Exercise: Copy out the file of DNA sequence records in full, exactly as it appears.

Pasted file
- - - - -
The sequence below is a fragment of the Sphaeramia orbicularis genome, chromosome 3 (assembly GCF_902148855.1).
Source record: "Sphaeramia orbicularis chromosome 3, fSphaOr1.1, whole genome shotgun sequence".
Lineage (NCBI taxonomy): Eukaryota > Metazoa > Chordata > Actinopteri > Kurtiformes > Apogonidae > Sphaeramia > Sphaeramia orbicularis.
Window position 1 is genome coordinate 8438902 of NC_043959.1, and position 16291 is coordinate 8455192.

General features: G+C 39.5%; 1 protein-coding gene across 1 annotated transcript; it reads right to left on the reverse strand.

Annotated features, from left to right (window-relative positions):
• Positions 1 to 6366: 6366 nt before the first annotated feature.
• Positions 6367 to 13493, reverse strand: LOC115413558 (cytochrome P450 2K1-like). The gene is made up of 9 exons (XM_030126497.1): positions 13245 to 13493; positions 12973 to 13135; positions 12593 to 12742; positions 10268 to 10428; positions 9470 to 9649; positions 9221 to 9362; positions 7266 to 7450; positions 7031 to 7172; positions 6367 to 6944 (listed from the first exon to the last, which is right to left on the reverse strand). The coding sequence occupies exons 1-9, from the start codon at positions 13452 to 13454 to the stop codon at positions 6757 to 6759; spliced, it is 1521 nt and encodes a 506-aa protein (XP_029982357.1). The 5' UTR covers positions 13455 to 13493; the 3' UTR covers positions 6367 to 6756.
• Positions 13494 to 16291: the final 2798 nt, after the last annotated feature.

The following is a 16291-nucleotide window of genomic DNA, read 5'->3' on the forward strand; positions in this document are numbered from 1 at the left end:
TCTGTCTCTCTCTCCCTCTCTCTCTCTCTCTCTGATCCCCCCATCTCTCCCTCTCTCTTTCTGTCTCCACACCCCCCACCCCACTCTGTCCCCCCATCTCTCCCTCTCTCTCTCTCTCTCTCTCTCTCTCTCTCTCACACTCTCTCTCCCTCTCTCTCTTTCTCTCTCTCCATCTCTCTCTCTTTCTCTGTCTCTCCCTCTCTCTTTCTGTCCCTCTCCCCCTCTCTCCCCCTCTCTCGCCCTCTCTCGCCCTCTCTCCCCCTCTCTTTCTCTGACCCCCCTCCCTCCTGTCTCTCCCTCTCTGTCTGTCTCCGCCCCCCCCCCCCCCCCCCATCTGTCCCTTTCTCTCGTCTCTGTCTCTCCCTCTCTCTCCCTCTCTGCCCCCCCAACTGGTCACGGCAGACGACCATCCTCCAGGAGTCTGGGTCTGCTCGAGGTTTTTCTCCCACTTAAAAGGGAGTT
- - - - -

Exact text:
The sequence below is a fragment of the Sphaeramia orbicularis genome, chromosome 3 (assembly GCF_902148855.1).
Source record: "Sphaeramia orbicularis chromosome 3, fSphaOr1.1, whole genome shotgun sequence".
Lineage (NCBI taxonomy): Eukaryota > Metazoa > Chordata > Actinopteri > Kurtiformes > Apogonidae > Sphaeramia > Sphaeramia orbicularis.
Window position 1 is genome coordinate 8438902 of NC_043959.1, and position 16291 is coordinate 8455192.

General features: G+C 39.5%; 1 protein-coding gene across 1 annotated transcript; it reads right to left on the reverse strand.

Annotated features, from left to right (window-relative positions):
• Positions 1 to 6366: 6366 nt before the first annotated feature.
• Positions 6367 to 13493, reverse strand: LOC115413558 (cytochrome P450 2K1-like). The gene is made up of 9 exons (XM_030126497.1): positions 13245 to 13493; positions 12973 to 13135; positions 12593 to 12742; positions 10268 to 10428; positions 9470 to 9649; positions 9221 to 9362; positions 7266 to 7450; positions 7031 to 7172; positions 6367 to 6944 (listed from the first exon to the last, which is right to left on the reverse strand). The coding sequence occupies exons 1-9, from the start codon at positions 13452 to 13454 to the stop codon at positions 6757 to 6759; spliced, it is 1521 nt and encodes a 506-aa protein (XP_029982357.1). The 5' UTR covers positions 13455 to 13493; the 3' UTR covers positions 6367 to 6756.
• Positions 13494 to 16291: the final 2798 nt, after the last annotated feature.

The following is a 16291-nucleotide window of genomic DNA, read 5'->3' on the forward strand; positions in this document are numbered from 1 at the left end:
TCTGTCTCTCTCTCCCTCTCTCTCTCTCTCTCTGATCCCCCCATCTCTCCCTCTCTCTTTCTGTCTCCACACCCCCCACCCCACTCTGTCCCCCCATCTCTCCCTCTCTCTCTCTCTCTCTCTCTCTCTCTCTCTCACACTCTCTCTCCCTCTCTCTCTTTCTCTCTCTCCATCTCTCTCTCTTTCTCTGTCTCTCCCTCTCTCTTTCTGTCCCTCTCCCCCTCTCTCCCCCTCTCTCGCCCTCTCTCGCCCTCTCTCCCCCTCTCTTTCTCTGACCCCCCTCCCTCCTGTCTCTCCCTCTCTGTCTGTCTCCGCCCCCCCCCCCCCCCCCCATCTGTCCCTTTCTCTCGTCTCTGTCTCTCCCTCTCTCTCCCTCTCTGCCCCCCCAACTGGTCACGGCAGACGACCATCCTCCAGGAGTCTGGGTCTGCTCGAGGTTTTTCTCCCACTTAAAAGGGAGTT